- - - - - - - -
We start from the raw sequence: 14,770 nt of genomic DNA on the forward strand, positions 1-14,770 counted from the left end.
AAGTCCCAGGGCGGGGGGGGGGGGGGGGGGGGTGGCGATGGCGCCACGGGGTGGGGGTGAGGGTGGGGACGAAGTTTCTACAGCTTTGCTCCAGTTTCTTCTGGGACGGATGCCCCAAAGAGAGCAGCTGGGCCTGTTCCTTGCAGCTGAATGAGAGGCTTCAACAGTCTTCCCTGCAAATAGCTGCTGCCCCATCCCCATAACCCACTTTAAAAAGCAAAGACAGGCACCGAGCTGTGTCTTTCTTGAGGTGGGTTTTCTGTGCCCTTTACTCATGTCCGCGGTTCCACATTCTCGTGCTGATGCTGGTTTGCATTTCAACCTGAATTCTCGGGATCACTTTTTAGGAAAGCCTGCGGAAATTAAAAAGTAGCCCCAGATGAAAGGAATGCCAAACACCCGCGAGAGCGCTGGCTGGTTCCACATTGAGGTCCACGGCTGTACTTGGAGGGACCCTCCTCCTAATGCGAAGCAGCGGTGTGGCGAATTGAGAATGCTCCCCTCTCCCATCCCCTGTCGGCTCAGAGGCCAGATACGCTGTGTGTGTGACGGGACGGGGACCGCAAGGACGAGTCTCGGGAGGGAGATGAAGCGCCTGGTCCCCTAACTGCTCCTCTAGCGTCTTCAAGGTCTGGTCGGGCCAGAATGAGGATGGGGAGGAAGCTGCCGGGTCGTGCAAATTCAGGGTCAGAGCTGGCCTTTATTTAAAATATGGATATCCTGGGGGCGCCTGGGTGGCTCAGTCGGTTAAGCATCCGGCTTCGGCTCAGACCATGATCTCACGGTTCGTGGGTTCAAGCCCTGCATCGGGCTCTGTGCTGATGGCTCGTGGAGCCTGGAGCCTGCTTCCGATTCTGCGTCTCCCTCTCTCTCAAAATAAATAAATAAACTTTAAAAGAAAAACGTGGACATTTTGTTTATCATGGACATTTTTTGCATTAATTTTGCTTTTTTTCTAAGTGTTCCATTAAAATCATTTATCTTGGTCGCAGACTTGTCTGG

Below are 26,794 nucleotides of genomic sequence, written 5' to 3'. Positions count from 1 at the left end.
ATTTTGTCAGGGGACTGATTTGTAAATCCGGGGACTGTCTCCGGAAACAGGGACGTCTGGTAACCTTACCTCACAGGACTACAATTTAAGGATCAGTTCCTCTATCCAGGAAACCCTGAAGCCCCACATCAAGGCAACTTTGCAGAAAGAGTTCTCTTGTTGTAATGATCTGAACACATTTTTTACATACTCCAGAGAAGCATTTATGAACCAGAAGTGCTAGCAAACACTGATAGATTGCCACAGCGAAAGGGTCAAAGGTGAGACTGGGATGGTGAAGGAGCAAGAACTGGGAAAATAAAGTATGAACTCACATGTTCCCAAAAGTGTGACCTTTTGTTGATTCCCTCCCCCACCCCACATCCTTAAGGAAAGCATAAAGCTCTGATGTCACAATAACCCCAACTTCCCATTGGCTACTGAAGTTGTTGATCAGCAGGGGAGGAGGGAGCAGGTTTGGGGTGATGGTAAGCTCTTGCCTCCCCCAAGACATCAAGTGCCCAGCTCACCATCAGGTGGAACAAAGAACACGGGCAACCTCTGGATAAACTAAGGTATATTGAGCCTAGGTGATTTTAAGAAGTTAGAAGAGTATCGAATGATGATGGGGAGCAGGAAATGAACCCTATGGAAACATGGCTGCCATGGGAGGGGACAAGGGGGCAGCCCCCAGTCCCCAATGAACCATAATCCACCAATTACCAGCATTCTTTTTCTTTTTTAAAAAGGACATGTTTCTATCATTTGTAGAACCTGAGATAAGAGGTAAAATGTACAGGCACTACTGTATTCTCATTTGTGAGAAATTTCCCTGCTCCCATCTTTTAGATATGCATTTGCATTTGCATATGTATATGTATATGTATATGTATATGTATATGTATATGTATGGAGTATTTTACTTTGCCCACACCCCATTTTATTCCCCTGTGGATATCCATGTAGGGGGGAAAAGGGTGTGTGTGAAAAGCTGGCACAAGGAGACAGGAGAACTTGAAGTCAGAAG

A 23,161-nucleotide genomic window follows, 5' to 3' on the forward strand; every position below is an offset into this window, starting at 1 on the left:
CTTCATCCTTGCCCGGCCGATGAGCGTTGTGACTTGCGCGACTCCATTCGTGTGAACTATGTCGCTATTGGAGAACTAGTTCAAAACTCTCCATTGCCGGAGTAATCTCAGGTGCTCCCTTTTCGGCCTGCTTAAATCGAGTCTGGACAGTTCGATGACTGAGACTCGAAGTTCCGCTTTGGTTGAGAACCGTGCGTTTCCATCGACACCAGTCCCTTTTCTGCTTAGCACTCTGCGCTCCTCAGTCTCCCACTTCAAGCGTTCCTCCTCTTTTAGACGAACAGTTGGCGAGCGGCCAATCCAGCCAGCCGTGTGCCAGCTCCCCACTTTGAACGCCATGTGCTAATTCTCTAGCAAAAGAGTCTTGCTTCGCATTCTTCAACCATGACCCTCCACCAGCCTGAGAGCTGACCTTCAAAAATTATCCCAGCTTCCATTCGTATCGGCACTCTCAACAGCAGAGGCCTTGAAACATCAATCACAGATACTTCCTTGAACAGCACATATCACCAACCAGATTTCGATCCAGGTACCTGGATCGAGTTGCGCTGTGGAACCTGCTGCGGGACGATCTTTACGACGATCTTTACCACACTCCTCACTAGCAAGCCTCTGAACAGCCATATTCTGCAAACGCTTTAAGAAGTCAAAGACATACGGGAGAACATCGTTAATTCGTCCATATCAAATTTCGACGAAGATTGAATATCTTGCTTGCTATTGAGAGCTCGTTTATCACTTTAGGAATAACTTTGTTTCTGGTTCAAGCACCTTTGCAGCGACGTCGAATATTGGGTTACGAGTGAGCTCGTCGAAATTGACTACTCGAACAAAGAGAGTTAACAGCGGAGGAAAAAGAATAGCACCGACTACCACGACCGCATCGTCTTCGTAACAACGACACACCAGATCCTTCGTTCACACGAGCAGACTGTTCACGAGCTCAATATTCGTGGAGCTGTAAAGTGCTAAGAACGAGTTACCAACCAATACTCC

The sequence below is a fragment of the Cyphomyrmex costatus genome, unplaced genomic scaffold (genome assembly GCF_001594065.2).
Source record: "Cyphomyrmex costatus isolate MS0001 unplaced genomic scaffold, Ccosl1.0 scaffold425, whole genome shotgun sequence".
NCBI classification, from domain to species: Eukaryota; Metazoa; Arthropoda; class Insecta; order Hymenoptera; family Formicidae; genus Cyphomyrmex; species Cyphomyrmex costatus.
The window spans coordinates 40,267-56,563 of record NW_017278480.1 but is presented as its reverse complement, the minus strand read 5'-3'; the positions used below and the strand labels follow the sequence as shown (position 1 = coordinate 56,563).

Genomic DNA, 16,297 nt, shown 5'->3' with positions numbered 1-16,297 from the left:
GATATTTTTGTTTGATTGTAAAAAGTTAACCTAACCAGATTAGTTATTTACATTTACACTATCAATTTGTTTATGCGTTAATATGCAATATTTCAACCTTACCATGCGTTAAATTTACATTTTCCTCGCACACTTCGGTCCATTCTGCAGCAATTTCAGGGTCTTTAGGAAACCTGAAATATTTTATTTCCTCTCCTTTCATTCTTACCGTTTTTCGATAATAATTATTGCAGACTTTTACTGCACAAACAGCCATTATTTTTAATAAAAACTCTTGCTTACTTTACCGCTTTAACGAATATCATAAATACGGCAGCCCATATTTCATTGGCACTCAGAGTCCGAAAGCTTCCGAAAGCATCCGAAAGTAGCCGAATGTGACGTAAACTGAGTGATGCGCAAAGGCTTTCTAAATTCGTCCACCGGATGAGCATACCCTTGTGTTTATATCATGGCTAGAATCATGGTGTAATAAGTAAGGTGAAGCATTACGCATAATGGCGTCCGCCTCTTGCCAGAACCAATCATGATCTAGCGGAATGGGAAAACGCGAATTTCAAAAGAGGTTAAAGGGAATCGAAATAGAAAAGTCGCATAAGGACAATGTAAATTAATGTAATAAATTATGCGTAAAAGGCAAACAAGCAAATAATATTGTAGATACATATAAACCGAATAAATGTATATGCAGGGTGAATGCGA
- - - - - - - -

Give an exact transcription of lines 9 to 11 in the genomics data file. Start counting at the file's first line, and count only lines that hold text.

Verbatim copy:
NCBI classification, from domain to species: Eukaryota; Metazoa; Arthropoda; class Insecta; order Hymenoptera; family Formicidae; genus Cyphomyrmex; species Cyphomyrmex costatus.
The window spans coordinates 40,267-56,563 of record NW_017278480.1 but is presented as its reverse complement, the minus strand read 5'-3'; the positions used below and the strand labels follow the sequence as shown (position 1 = coordinate 56,563).

Genomic DNA, 16,297 nt, shown 5'->3' with positions numbered 1-16,297 from the left: